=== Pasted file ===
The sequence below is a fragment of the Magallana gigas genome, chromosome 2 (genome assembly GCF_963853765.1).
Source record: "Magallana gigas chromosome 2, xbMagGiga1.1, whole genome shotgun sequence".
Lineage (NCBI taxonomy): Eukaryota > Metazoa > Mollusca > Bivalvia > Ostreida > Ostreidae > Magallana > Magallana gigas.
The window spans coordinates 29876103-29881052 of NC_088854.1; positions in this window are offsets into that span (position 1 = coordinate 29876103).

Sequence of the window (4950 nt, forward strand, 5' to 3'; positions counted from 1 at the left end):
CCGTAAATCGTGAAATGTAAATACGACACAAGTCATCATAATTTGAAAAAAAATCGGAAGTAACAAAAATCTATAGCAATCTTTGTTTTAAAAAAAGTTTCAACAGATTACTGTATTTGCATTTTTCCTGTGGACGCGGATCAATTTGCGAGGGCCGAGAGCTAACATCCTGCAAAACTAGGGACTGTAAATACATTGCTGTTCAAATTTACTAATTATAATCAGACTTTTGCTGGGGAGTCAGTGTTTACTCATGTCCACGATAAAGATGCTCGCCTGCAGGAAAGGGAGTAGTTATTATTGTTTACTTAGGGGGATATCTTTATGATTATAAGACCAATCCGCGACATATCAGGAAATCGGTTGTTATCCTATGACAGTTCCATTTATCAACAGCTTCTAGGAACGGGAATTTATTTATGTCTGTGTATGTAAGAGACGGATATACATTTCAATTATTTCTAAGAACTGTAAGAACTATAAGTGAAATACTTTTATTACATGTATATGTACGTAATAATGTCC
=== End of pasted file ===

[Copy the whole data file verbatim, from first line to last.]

The sequence below is a fragment of the Magallana gigas genome, chromosome 2 (genome assembly GCF_963853765.1).
Source record: "Magallana gigas chromosome 2, xbMagGiga1.1, whole genome shotgun sequence".
Lineage (NCBI taxonomy): Eukaryota > Metazoa > Mollusca > Bivalvia > Ostreida > Ostreidae > Magallana > Magallana gigas.
The window spans coordinates 29876103-29881052 of NC_088854.1; positions in this window are offsets into that span (position 1 = coordinate 29876103).

Sequence of the window (4950 nt, forward strand, 5' to 3'; positions counted from 1 at the left end):
CCGTAAATCGTGAAATGTAAATACGACACAAGTCATCATAATTTGAAAAAAAATCGGAAGTAACAAAAATCTATAGCAATCTTTGTTTTAAAAAAAGTTTCAACAGATTACTGTATTTGCATTTTTCCTGTGGACGCGGATCAATTTGCGAGGGCCGAGAGCTAACATCCTGCAAAACTAGGGACTGTAAATACATTGCTGTTCAAATTTACTAATTATAATCAGACTTTTGCTGGGGAGTCAGTGTTTACTCATGTCCACGATAAAGATGCTCGCCTGCAGGAAAGGGAGTAGTTATTATTGTTTACTTAGGGGGATATCTTTATGATTATAAGACCAATCCGCGACATATCAGGAAATCGGTTGTTATCCTATGACAGTTCCATTTATCAACAGCTTCTAGGAACGGGAATTTATTTATGTCTGTGTATGTAAGAGACGGATATACATTTCAATTATTTCTAAGAACTGTAAGAACTATAAGTGAAATACTTTTATTACATGTATATGTACGTAATAATGTCC